Hebrew is a language of swaying trees and rounded edges, of chilly mornings and crackling fireplaces. When my saba (grandfather) speaks it, the syllables roll off of his tongue like a knife cutting through softened butter. Hebrew is a language of glass: sleek, smooth, serene. It is a weary music box, its defiant song continuing on and on and on until it surrenders into the silence. It is a stark white cloud against a velvety backdrop of blue. Screaming to be seen, yet remaining as silent as the first snowfall. It is the language my family speaks when we travel downtown for Shabbat dinner, the language of secrets, reserved for hushed voices after evening conversation has become exhausted.
But when I speak, my sentences sound like shattered glass, angular fragments that cut and scratch those who step on them. Like the jogger weaving in and out of my peripheral vision, his irregular footsteps paired with labored breathing. Like the siren wailing in agony, falling silent for a brief second and then roaring back to life with more urgency. Like the flashing Ferris Wheel that goes round and round, the boisterous music a muffled sound. Like the angry car honking at the unmoving traffic. Just like shattered glass, my voice sounds rough and disjointed.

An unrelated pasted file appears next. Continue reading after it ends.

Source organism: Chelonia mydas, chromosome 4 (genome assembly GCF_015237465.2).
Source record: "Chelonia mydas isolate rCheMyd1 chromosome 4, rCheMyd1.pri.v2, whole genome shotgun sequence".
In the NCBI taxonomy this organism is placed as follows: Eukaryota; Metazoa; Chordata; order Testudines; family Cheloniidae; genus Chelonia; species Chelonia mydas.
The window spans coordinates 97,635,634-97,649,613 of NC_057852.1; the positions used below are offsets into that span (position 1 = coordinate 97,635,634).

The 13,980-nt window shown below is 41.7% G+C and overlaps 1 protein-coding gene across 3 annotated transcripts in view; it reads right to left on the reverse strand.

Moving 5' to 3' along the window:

A war between the two languages; the complete and the broken. The silent screams and the harsh wailing. A song of defiance and a song of defeat. A battle against silence has been waged, and I have already lost.
I collect my splintered sentences and wait in pensive silence until it is time to hug and kiss my grandparents goodbye. “I love you,” my saba says. He says it in the language of shattered glass, though his words do not scratch. I look outside toward the winking lights and the unwavering moon. For one moment, the city seemed to be holding its breath. “I love you too,” I reply. My saba smiles. “I love the sound of your voice. Yafah.”
Accompanying Photo: “Melting Into Shards” By Liora Meyer
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